The Survivors’ Flag hangs to honour Indigenous Peoples who were forced to attend residential schools, on the grounds of the legislature in Victoria, B.C., on Wednesday, September 28, 2022. THE CANADIAN PRESS/Chad Hipolito

The Survivors’ Flag hangs to honour Indigenous Peoples who were forced to attend residential schools, on the grounds of the legislature in Victoria, B.C., on Wednesday, September 28, 2022. THE CANADIAN PRESS/Chad Hipolito

1/3 British Columbians want to rename province to recognize Indigenous heritage: Poll

More than 60 per cent of residents not bothered by B.C.’s name, though

About a third of British Columbians say they’d be willing to change the province’s name to recognize its Indigenous heritage, according to a recent poll, but the majority say they’re unfazed by the name’s colonial roots.

Public opinion firm Research Co. surveyed 800 B.C. adults between Oct. 29 and 31, and found young adults and Indigenous people were the most likely to support renaming the province and removing the Union Jack from B.C.’s flag.

By age, those between 18 and 34 years old showed the strongest desire for change, with 50 per cent in favour of renaming and 43 per cent in favour of removing the Union Jack. Across all age groups, those numbers lowered to about 32 and 31 per cent, respectively. Support was lowest among those aged 55 and up, the poll found.

Indigenous people were by far the most likely to support the changes out of the four ethnic groups the poll divided respondents into. More than 60 per cent of Indigenous respondents said they wanted to rename B.C., and 49 per cent said they wanted to remove the Union Jack. By comparison, about 30 per cent of European and East Asian respondents showed support for the same actions, with slightly greater support (30 to 38 per cent) among South Asian people.

By region, support for the two proposed changes was slightly higher on Vancouver Island (37 per cent), as compared to northern B.C. (32 per cent), Metro Vancouver (31 per cent), the Fraser Valley (30 per cent) and southern B.C. (26 per cent).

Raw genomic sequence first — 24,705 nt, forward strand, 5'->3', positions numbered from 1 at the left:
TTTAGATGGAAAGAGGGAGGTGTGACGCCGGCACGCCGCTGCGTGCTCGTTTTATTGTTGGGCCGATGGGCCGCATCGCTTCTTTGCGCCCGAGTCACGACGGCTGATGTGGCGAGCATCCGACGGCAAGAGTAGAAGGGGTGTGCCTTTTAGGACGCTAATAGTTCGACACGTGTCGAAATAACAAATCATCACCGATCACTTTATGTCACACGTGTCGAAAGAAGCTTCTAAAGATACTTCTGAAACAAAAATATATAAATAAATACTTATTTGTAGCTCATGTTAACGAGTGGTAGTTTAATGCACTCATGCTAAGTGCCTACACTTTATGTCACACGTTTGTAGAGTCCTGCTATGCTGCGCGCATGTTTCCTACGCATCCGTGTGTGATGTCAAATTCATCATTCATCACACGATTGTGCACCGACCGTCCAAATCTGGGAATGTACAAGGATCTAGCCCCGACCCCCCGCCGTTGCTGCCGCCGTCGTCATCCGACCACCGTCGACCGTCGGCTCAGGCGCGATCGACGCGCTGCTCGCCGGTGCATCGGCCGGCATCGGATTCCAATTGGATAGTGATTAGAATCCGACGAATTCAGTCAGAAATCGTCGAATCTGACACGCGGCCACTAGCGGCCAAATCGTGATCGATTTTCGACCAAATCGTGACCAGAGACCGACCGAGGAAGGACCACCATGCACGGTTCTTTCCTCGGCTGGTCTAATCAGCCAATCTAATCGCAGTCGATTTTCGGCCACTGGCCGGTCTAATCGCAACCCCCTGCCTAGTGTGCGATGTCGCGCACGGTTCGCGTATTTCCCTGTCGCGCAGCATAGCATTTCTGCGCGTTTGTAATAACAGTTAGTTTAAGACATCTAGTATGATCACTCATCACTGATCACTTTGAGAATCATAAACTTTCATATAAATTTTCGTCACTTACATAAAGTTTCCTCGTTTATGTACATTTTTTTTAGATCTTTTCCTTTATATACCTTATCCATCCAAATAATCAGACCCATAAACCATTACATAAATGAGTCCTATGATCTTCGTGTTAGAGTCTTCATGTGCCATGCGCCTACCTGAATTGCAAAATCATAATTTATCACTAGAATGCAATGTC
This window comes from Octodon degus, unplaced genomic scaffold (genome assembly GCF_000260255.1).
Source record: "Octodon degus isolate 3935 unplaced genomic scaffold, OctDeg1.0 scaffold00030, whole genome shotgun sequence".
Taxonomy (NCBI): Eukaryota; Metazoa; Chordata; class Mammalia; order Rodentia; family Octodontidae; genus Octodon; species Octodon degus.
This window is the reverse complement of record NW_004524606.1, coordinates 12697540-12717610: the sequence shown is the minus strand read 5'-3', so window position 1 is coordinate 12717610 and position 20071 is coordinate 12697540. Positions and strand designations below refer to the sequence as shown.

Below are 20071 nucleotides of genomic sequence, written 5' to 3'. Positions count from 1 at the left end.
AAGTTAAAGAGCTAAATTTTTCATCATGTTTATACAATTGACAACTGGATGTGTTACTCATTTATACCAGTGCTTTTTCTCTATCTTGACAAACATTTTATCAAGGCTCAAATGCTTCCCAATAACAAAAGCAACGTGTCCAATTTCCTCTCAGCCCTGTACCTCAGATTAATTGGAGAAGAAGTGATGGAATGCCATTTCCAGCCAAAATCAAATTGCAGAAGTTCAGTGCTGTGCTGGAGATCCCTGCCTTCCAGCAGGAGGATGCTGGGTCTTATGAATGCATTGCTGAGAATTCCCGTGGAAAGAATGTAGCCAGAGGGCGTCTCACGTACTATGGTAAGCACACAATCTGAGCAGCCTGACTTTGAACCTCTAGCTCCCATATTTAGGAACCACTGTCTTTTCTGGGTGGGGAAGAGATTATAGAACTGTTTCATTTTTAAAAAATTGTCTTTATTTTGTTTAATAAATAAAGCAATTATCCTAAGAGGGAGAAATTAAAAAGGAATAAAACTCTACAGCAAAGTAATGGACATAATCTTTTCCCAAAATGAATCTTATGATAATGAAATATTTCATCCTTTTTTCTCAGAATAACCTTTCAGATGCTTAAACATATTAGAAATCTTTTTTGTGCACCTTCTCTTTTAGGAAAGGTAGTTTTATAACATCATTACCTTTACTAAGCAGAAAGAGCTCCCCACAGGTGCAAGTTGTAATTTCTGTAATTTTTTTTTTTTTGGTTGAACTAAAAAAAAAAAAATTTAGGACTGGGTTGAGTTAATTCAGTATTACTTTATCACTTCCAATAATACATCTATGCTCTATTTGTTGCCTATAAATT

When asked what specifically bothered them about B.C.’s name, 20 per cent said it was the lack of acknowledgement of Indigenous people, 19 per cent said it was the word “British” and eight per cent said it was the word “Columbia.” Still, the majority (62 per cent) of respondents said they thought there was nothing wrong with the name.

The name “British Columbia” was chosen by Queen Victoria when the area became a British colony in 1858 to differentiate between the “American Columbia” which later became Oregon under the Oregon Treaty.

This year’s poll revealed similar results to one conducted in September 2021, when 26 per cent of respondents showed support for changing B.C.’s name and flag, 60 per cent disagreed with changes and 14 per cent said they were undecided on the matter.

Research Co. president Mario Canseco said he plans to conduct the same survey on an annual basis to see how opinions on the name and flag of B.C. change over time.

The poll has a margin of error of +/- 3.5 percentage points, 19 times out of 20.

READ ALSO: Indigenous artist re-imagines B.C. provincial flag

-With Black Press Media files


@janeskrypnek
jane.skrypnek@blackpress.ca

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